The Denver area has a moderate climate for air conditioning needs, so a heat pump may be more useful for business and home owners than a full HVAC unit. Heat pumps move air from a cool space to a warm space, instead of generating hot or cool air with electrical resistance. With a heat pump, you can heat and cool your home for a quarter of the costs of traditional HVAC solutions, according to the Department of Energy. In this post, we’ll explore the different types of heat pump systems, as well as heat pump maintenance tips.
Types of Heat Pumps
The main types of heat pumps are air-to-air or air source heat pumps, and geothermal, which encompasses water and ground source heat pumps. Each type has its own subtypes and advantages.
- Air Source: An air source heat pump moves warm air from a cool place to a warm place. In the summer, it removes heat from a building or house and moves it to the warmer air outdoors. When temperatures drop in the winter, it brings warm air in from outside to heat indoor living spaces and workspaces. Air source pumps are definitely capable of heating buildings and homes during Colorado winters as easily as they cool them during the summer. This system’s technology has improved enough in recent years that these systems are now used in regions that experience extended periods of subfreezing temperatures. The different types of air source heat pumps are:
- Ductless: Requires a three-inch hole through the wall for installation, which connects the indoor heads to the outdoor condenser.
- Ducted: Requires ductwork and can be added to a building or home that already has a ventilation system.
- Short-Run Ducted: Requires ductwork, but only runs through a small area of the building or home. This subtype can complement a ductless heat pump system.
- Split-System: Split-system pumps have one coil inside, and one outside, and supply and return ducts connect to the central fan inside. The majority of air source heat pumps are split systems.
- Packaged: Packaged system pumps often have coils and the fan outside. They transfer heat or cool air inside through ductwork that passes through a wall or a roof.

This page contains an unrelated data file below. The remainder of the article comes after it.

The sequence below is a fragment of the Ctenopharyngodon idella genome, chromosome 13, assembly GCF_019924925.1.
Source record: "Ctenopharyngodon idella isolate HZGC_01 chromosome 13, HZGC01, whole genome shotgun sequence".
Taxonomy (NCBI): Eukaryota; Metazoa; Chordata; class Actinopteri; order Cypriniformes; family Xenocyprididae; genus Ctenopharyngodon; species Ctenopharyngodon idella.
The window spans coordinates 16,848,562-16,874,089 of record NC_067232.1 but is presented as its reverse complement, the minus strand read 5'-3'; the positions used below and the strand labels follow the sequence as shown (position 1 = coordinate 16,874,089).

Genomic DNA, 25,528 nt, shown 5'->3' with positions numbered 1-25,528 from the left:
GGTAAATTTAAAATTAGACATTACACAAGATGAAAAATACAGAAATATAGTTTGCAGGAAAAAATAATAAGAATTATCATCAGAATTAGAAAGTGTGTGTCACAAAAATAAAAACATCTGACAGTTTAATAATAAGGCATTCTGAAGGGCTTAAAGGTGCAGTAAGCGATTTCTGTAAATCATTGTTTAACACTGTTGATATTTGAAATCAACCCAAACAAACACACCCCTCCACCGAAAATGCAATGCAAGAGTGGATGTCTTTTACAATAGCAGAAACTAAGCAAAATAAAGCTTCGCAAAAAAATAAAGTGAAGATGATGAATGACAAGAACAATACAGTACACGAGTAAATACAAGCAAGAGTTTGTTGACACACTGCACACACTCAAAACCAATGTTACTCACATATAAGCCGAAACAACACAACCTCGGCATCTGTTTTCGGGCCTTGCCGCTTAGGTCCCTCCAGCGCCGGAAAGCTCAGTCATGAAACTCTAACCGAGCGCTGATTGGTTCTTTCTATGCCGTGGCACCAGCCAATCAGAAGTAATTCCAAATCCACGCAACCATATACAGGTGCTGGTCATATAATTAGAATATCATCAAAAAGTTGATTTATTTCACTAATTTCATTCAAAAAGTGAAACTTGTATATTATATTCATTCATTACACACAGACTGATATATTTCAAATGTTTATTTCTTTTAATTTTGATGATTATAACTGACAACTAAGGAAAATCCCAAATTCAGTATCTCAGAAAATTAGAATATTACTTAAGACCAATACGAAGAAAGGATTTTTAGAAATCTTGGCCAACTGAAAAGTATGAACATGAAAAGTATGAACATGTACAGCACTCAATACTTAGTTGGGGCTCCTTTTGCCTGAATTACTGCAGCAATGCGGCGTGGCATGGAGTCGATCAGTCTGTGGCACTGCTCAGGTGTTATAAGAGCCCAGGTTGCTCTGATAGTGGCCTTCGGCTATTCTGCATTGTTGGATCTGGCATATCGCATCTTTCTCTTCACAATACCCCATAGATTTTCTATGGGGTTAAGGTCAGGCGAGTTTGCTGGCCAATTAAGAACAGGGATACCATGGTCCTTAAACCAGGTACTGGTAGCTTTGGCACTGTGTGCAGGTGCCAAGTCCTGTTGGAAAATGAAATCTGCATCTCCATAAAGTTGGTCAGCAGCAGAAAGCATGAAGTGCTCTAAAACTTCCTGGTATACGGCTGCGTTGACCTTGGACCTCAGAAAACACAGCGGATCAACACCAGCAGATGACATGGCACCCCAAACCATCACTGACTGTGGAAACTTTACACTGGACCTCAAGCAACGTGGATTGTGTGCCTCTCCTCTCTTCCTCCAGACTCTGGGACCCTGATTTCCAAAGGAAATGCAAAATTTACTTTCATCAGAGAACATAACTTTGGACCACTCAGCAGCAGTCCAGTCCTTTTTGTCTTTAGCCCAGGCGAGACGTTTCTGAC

- Multi-Zone: Designed for multiple rooms or areas. Has multiple indoor heads matched to one outdoor condenser. This allows a multi-zone system to heat or cool each zone to separate comfort levels.
- Single-Zone: Designed for a single room. Has one outdoor condenser matched to one indoor head.
- Geothermal: Geothermal heat pumps (GHPs) include water-source and ground-source heat pumps. These pumps exchange heat energy from the building with that from the ground or water as generated by the earth’s temperature, rather than pulling it from outdoor air. The pump can pull the heat from the ground and water several feet below the surface, because at this level, the ground and the water are warmer in the winter and cooler in the summer than the outdoor air is. This type of heat pump has been around since the late 1940s, and while it’s often more expensive to install than an air-source pump, it can offer you five to 10 years of energy savings. The different types of geothermal heat pumps are:
- Closed-Loop: A closed-loop system heat pump circulates an antifreeze solution through tubing that is either buried in the ground or submerged in water, where it conducts a heat exchange with refrigerant in the heat pump itself. A few subtypes of closed-loop systems exist: horizontal, vertical, and pond/lake configuration.
- Open-Loop: This is a water-source system that uses surface-level or well water as the heat exchange fluid that circulates through the heat pump’s tubing. After circulating through the pump’s system, the water returns to the ground through a well or through surface discharge. You must have a reliable source of clean freshwater and comply with local codes and regulations to use an open-loop system.
- Hybrid Systems: These operate by using multiple geothermal heat sources or a combination of geothermal and air-source heating and cooling methods, such as a cooling tower.
Heat Pump Maintenance
Performing preventive maintenance checks on your system will save you a lot of time and money on heat pump repairs in the long run. Proper heat pump maintenance includes:
- Checking and cleaning air filters, blowers, ducts, and indoor coils.
- Checking for and repairing duct and refrigerant leaks.
- Inspecting electric terminals and tightening the connections if necessary.
- Lubricating motors.
- Inspecting belts.
Denver Heat Pump Services
If you are interested in having your building’s heat pump repaired and maintained, contact us today. We can inspect all of the aspects of the heat pump so you stay cool in summer and warm during snowy Colorado winters.